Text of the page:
Choosing the right corrective eyewear to improve your vision can be the difference between thriving in your everyday life and missing out on moments. When it comes to glasses, the myriad of options now available can be overwhelming. While all types of eyewear have a place and can benefit those who use them, selecting the perfect pair for your eyes and your lifestyle is essential.
One of the most common areas of confusion is understanding the difference between trifocals and bifocals. There’s a bit of overlap between the two, making the distinction challenging for those who aren’t eyewear experts. Lucky for you, glasses are our game, and we’re here to lay out the differences between trifocals and bifocals as simply as possible.
How do Trifocal Lenses Work?
As the name would suggest, trifocal lenses are designed to correct your vision at three different levels. Those levels are near, intermediate, and far. For example, trifocal lenses will have built-in correction for when you’re reading (near), looking at a computer screen (intermediate), and spotting something on the horizon (far).
The main advantage of trifocal glasses is their emphasis on the intermediate distance. Many people struggle with this range, yet it is a distance where good vision is very necessary. A large percentage of daily encounters take place in that middle range.
Trifocals use the top portion of the lens for distance, the middle section for intermediate, and the lower part for close-up. True trifocal lenses have lines that distinguish these sections. Progressive multifocal lenses, which include all three levels of correction without the clear lines, are available.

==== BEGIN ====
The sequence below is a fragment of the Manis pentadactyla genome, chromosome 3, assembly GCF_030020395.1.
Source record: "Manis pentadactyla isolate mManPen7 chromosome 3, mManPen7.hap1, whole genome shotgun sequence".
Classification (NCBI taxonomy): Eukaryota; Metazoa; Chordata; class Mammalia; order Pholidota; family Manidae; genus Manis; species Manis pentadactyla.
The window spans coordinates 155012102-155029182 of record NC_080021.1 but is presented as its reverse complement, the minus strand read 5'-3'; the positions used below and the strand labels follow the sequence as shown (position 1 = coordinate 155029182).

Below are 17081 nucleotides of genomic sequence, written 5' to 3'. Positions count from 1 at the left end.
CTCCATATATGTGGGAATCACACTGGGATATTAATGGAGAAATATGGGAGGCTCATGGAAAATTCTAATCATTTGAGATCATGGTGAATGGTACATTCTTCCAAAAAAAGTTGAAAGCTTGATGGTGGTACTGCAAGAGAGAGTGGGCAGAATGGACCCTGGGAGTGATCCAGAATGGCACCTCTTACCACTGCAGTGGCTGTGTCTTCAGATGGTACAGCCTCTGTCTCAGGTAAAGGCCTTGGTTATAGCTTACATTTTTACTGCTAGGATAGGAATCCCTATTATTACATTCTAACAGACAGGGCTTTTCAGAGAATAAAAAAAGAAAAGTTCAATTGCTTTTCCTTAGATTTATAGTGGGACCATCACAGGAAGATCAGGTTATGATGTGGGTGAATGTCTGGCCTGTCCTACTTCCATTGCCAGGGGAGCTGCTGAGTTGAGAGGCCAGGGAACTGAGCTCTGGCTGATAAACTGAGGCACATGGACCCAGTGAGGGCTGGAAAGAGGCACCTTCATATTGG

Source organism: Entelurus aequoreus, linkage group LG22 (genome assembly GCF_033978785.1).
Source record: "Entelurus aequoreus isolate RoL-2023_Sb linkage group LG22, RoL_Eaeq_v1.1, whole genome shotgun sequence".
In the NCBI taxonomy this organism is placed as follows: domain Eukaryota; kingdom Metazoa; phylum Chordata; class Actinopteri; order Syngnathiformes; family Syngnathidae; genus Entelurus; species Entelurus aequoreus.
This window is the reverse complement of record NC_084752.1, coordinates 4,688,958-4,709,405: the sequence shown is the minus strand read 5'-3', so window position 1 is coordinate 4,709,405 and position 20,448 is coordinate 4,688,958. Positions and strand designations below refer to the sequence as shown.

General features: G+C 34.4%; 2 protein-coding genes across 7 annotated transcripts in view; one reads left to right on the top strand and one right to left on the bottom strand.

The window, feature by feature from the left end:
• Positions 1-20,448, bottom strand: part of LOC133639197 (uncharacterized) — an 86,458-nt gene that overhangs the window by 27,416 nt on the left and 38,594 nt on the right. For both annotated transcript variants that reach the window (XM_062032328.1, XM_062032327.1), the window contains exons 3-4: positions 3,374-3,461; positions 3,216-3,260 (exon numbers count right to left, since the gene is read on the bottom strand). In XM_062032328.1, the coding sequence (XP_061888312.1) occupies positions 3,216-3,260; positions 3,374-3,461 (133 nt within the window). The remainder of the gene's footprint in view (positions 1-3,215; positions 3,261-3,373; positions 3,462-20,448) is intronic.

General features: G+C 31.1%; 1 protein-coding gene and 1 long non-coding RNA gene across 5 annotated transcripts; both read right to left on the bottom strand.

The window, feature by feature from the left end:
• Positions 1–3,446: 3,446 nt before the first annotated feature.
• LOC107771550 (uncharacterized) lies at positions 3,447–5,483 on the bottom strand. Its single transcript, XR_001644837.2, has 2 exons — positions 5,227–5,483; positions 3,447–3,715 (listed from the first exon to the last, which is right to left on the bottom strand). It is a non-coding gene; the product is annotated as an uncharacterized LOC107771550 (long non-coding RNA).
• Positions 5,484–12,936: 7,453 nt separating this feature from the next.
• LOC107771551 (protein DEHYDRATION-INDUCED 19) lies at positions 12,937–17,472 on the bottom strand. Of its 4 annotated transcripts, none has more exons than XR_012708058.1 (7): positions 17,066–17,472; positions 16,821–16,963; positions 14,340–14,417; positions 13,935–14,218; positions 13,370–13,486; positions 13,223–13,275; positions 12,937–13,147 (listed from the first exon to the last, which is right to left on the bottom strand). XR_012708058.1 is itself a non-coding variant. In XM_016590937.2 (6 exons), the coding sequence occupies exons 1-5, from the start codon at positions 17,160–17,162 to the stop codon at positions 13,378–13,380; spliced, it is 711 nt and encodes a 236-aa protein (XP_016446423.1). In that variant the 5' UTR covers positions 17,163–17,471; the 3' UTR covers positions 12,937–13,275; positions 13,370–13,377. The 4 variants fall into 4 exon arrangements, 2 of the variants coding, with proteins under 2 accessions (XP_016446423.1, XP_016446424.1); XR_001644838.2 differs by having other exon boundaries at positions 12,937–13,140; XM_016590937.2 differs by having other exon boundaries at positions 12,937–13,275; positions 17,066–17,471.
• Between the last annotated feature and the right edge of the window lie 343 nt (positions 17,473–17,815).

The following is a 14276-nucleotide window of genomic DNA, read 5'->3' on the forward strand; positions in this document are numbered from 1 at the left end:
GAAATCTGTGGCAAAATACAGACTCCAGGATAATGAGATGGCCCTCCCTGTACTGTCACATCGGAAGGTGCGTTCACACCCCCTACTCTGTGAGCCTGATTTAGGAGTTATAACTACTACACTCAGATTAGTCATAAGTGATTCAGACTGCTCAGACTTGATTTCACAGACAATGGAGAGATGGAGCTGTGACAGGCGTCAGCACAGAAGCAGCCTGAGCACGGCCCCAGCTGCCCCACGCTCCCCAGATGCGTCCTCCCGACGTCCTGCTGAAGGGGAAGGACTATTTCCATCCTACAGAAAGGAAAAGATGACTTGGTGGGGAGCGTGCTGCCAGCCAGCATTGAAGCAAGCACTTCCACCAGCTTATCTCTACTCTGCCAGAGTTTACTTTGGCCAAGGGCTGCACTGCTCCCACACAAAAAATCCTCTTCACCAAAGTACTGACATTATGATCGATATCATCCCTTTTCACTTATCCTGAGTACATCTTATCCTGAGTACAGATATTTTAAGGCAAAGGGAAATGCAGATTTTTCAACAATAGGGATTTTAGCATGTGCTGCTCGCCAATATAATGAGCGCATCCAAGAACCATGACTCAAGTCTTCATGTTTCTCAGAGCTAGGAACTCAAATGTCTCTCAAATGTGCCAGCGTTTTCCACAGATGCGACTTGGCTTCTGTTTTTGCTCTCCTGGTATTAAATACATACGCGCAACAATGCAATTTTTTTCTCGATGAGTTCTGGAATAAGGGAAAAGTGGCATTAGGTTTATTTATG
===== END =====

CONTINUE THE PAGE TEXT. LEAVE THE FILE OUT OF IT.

The advantages of trifocals are clear, but they are not without their challenges. They can be difficult to use, leading to a steep learning curve. For older adults, this sometimes translates to an increased risk of falling. It also can cause a phenomenon known as “image jump,” where an object seems to move as your eyes shift from one section of the lens to another.
How do Bifocal Lenses Work?
Similar to trifocal glasses, bifocals have distinct sections of vision correction. Instead of three such sections, bifocal lenses have two—one for distances and one for close-ups. Bifocals are relatively popular among those who require correction at both distances, and, despite their comparative simplicity, they do offer some advantages over trifocal lenses.
Bifocals are easier to use than trifocals, making the adjustment period shorter. Because they include only two zones, the sections for each distance are also larger than their trifocal counterparts. This reduces the occurrence of image jump, can be less disorienting, and makes them more effective for prolonged close-up viewing activities like reading.
Which Lens is Right for You?
When choosing between trifocal and bifocal lenses, it is important to have an open, honest, and thorough discussion with your eye care professional.
They can work with you to determine which lens will best fit your vision and lifestyle. Many eye doctors will even allow you to try on different types of glasses or provide you with a trial period. This gives you the real-world experience sometimes required to make an informed choice, especially if you have never used trifocals or bifocals before.
For more information on both lens styles, their advantages, and which might be right for you, be sure to reach out to your eye doctor. They will offer you invaluable insights and guidance as you make the best choice for your next pair of glasses.